Except for the top of the ticket (Lyndon B. Johnson had been the last Democratic presidential candidate to carry Indiana), Hoosiers have a long history of ballot-splitting. And it may seem like ancient history now - with Evan Bayh's announcement earlier this year that he will not run for re-election - but speculation he could have been Obama's running mate hung over much of the '08 campaign here, according to Kip's book. Before that, Bayh and several of his closest colleagues aligned themselves with Hillary Clinton in the primary battle, meaning Kip and his crew became their opposition.
In Journey to Blue, Kip writes, the switch in allegiance from Clinton to Obama of another native Hoosier insider in the Democratic Party, former national chairman Joe Andrew, "angered the Bayh hierarchy more than anything else in the campaign."
Some other tidbits from Kip's book:
- When Obama was preparing for his TV debate with John McCain, Kip worked furiously to arrange for the French Lick Springs Hotel to be the site of his debate prep, with an event that would feature Larry Bird playing hoops with the candidate. Kip writes that the failure of this to happen - in part because Bird decided he didn't want to get involved in the presidential race - "was one of the biggest disappointments of the campaign personally for me because . . . (it) would have been a nice little piece of Indiana history."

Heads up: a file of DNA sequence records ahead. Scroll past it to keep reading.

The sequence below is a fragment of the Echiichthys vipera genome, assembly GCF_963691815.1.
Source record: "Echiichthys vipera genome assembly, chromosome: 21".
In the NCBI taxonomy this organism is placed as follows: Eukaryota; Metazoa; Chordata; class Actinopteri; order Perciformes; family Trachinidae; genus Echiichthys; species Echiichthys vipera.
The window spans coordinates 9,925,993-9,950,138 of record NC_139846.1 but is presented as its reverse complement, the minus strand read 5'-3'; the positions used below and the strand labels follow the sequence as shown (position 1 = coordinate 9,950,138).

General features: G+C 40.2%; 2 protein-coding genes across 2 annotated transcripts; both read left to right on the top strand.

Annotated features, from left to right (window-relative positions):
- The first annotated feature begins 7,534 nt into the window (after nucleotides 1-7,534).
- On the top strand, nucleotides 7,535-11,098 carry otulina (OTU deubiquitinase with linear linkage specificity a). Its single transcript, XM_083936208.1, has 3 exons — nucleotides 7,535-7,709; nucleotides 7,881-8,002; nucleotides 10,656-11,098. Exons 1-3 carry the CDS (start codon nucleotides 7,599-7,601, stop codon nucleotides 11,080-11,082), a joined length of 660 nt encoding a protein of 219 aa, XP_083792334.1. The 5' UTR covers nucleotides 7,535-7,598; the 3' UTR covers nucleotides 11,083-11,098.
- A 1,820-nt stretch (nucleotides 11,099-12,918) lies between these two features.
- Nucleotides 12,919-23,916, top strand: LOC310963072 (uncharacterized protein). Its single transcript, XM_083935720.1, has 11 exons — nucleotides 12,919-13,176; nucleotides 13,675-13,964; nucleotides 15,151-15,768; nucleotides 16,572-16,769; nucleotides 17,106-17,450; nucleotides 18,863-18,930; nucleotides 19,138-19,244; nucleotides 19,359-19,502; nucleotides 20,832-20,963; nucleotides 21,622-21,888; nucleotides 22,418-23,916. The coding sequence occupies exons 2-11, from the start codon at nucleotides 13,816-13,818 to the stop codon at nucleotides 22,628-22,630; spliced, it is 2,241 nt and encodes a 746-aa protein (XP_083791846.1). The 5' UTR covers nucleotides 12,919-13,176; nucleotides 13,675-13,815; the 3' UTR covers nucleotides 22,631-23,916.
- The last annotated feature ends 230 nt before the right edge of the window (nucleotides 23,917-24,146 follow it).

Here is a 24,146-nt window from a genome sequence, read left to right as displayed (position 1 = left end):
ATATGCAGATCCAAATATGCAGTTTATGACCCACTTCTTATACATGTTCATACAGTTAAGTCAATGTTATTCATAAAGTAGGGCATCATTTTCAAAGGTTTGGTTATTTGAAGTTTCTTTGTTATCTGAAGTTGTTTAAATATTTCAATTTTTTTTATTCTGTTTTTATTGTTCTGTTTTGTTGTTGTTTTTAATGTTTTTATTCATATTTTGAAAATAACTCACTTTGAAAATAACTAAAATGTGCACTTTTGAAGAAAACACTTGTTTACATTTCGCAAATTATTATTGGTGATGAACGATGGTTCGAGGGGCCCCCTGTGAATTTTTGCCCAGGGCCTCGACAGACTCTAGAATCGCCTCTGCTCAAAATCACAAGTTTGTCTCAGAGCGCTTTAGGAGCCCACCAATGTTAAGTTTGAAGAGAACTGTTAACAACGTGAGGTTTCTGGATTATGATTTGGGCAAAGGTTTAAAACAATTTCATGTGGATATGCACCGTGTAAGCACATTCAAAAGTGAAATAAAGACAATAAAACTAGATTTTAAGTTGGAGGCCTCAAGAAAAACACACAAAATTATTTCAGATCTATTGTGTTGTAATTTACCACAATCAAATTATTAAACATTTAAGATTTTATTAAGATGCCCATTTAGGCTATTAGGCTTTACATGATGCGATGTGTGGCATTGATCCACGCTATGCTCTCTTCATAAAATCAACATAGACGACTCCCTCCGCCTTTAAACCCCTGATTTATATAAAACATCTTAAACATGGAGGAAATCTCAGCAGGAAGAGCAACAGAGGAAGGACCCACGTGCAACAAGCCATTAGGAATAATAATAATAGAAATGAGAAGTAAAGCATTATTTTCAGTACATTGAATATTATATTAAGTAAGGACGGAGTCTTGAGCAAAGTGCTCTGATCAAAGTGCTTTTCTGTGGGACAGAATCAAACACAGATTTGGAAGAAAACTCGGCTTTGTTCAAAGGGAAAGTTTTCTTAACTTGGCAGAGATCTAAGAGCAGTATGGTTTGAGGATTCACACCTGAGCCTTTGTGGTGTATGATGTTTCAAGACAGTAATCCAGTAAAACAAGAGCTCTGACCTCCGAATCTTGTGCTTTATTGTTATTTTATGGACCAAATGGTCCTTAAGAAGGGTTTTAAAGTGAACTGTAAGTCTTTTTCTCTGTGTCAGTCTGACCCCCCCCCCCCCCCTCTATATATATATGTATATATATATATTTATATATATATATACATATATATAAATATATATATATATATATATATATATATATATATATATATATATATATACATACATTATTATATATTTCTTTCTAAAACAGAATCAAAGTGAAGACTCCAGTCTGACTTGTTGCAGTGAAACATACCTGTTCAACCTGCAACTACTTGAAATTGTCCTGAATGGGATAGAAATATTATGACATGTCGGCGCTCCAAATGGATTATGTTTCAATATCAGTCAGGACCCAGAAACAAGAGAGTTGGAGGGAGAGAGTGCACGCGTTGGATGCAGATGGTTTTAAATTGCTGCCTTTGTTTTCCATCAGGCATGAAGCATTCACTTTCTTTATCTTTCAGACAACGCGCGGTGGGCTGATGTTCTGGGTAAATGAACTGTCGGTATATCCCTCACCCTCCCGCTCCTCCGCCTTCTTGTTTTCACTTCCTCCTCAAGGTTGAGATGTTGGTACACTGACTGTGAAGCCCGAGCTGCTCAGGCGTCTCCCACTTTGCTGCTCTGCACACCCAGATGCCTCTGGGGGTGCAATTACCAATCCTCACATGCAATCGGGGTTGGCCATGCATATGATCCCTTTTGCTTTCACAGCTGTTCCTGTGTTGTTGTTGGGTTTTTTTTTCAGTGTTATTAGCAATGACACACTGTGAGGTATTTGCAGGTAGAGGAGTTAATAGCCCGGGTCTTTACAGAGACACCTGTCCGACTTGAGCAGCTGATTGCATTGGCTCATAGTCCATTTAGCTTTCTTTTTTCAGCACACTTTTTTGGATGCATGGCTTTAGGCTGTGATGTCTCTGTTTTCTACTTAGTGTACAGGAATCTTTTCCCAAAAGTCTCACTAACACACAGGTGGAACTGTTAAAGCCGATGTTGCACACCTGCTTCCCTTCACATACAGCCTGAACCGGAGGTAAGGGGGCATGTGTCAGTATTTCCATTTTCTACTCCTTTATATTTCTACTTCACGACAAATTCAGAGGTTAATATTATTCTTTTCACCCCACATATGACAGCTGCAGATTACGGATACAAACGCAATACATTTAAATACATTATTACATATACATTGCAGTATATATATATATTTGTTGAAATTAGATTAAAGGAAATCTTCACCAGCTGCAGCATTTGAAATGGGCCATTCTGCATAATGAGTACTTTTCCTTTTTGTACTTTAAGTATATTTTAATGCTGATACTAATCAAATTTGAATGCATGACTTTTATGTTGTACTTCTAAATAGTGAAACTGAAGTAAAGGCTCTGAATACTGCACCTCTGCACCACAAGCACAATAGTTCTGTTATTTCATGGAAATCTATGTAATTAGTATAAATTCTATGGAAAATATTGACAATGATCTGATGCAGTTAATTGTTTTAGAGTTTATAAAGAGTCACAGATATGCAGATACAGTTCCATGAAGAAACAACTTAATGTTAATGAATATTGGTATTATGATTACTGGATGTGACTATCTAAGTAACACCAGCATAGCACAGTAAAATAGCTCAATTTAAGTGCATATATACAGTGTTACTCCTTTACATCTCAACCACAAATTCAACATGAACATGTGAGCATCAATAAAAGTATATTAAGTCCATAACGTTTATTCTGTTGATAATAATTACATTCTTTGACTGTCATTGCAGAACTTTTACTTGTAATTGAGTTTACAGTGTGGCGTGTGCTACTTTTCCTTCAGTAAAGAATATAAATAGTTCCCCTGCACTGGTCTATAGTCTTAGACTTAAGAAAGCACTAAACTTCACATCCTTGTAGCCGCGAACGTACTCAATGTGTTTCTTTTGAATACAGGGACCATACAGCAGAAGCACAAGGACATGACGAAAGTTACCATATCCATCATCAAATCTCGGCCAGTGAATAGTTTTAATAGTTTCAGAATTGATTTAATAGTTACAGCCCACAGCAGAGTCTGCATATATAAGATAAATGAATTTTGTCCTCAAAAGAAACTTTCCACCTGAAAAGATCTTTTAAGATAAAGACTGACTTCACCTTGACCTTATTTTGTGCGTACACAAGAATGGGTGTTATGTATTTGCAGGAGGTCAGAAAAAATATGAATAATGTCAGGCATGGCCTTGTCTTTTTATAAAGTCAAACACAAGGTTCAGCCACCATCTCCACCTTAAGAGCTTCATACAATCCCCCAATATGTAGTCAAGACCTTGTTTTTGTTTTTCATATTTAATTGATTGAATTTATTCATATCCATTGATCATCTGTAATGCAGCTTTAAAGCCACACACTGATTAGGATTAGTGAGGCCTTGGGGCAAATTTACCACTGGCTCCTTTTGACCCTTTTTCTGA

- After Kip picked up Obama's book Dreams From My Father as a beach read in 2007, the politician's journey resonated with him in part for deeply personal reasons. When he was 4 or 5 years old, Kip learned his biological father had left shortly after his birth; he was raised by his mother and adoptive father.
- Kip's wife, Robin, served as the chauffeur for Jane Pauley when the former co-host of The Today Show offered to return to her home state to campaign for Obama.